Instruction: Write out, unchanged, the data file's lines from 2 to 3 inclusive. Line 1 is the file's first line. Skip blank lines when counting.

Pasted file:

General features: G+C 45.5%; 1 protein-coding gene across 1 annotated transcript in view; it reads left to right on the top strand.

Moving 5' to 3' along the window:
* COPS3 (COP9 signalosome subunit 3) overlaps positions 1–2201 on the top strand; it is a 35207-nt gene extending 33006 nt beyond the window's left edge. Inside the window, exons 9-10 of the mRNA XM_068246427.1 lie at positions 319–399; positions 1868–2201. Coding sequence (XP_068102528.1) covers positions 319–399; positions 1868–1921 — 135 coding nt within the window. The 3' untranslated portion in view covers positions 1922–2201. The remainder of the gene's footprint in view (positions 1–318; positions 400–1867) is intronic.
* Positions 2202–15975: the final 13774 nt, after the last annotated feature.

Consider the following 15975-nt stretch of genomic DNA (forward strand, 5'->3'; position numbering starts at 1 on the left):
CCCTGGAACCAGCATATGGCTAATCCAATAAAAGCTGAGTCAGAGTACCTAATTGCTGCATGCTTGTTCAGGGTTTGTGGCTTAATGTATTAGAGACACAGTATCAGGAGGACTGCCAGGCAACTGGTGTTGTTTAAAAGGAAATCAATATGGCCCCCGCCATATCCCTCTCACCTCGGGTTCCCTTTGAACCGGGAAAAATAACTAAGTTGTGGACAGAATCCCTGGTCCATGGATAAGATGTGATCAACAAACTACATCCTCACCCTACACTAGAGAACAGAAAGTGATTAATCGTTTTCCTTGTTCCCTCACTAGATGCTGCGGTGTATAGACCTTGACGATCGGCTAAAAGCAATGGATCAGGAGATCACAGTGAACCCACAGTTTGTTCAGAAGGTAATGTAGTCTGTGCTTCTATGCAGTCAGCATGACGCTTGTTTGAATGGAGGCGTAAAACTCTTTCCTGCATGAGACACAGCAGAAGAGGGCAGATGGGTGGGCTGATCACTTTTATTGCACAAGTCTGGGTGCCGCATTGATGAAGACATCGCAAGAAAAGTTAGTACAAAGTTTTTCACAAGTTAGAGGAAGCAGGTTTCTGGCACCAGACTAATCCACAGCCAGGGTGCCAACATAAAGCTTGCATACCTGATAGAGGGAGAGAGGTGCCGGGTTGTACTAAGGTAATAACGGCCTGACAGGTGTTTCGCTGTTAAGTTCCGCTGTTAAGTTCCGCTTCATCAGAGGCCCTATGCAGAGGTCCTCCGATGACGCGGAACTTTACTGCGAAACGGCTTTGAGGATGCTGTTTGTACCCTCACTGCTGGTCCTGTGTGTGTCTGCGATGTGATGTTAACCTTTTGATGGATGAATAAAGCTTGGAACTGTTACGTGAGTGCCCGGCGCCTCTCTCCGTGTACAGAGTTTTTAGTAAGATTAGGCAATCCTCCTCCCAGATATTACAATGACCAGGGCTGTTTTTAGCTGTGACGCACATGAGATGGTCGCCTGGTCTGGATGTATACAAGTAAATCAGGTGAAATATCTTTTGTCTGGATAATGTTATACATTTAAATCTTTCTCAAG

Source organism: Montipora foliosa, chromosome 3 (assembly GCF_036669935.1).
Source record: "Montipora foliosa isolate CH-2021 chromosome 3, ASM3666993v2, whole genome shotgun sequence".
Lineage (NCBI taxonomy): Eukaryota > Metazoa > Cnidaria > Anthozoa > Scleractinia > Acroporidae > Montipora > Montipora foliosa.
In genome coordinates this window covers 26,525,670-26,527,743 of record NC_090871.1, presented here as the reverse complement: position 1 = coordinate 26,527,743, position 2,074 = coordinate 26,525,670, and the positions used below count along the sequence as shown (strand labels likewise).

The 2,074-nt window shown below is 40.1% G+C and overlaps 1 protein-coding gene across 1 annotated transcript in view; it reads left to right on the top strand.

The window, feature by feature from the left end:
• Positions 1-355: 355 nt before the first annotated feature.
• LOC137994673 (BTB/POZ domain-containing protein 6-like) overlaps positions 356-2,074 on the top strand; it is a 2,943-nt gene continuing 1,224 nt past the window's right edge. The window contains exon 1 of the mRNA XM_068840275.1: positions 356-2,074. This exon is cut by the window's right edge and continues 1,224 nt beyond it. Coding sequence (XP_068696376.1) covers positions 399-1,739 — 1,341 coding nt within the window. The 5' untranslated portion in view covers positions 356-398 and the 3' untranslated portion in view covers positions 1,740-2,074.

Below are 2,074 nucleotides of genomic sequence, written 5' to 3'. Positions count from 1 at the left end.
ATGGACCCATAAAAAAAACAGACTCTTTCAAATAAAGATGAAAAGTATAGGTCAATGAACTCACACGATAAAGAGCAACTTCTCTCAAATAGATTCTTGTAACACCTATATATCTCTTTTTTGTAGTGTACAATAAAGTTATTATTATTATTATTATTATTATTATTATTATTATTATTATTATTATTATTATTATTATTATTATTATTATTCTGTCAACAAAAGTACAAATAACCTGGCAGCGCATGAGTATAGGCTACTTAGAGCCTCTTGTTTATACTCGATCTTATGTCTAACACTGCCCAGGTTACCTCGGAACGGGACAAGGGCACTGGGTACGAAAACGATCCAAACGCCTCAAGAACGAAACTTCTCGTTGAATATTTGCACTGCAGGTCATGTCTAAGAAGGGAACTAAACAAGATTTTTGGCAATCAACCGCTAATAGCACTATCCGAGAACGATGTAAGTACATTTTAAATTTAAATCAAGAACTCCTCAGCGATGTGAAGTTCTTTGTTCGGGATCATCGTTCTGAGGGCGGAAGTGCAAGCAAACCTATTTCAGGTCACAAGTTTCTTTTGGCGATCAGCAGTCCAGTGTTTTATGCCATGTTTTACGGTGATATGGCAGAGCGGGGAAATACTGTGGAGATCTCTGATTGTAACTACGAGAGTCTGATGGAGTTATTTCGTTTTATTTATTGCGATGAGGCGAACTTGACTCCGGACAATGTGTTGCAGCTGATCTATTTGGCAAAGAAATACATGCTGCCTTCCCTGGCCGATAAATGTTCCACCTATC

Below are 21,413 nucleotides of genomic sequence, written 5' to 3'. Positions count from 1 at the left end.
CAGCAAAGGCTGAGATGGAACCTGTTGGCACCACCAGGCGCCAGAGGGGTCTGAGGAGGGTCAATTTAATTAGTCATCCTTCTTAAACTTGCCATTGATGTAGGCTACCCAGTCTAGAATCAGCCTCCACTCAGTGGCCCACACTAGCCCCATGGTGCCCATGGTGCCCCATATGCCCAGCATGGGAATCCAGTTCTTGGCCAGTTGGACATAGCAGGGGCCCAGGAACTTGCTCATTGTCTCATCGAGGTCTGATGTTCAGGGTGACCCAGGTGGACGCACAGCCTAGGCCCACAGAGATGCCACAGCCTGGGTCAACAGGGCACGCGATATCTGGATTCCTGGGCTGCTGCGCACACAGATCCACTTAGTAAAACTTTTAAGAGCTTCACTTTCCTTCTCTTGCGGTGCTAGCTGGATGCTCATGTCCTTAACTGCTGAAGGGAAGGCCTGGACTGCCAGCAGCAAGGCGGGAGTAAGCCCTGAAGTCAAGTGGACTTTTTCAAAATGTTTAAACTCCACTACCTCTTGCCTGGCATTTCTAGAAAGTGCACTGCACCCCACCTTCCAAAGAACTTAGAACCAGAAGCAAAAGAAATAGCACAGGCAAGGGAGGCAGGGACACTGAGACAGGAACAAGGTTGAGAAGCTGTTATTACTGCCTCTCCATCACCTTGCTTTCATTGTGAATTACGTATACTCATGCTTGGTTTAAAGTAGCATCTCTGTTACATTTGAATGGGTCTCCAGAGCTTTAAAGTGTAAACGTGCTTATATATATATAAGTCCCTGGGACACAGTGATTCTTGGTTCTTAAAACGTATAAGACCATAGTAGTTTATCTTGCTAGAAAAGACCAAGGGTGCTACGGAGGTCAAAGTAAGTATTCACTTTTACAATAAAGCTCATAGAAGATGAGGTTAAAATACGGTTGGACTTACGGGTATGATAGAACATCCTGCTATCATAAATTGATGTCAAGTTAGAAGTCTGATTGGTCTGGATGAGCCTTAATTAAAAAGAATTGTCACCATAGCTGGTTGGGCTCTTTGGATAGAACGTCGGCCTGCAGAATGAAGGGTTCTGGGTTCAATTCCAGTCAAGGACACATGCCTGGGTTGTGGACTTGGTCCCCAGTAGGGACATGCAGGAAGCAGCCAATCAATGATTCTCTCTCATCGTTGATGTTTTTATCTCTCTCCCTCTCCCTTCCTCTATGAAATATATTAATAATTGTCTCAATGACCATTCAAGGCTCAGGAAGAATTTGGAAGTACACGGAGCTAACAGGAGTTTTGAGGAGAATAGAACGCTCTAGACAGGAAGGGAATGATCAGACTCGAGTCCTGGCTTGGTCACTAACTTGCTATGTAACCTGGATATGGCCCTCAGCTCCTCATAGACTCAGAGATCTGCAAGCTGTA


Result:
Moving 5' to 3' along the window:
* COPS3 (COP9 signalosome subunit 3) overlaps positions 1–2201 on the top strand; it is a 35207-nt gene extending 33006 nt beyond the window's left edge. Inside the window, exons 9-10 of the mRNA XM_068246427.1 lie at positions 319–399; positions 1868–2201. Coding sequence (XP_068102528.1) covers positions 319–399; positions 1868–1921 — 135 coding nt within the window. The 3' untranslated portion in view covers positions 1922–2201. The remainder of the gene's footprint in view (positions 1–318; positions 400–1867) is intronic.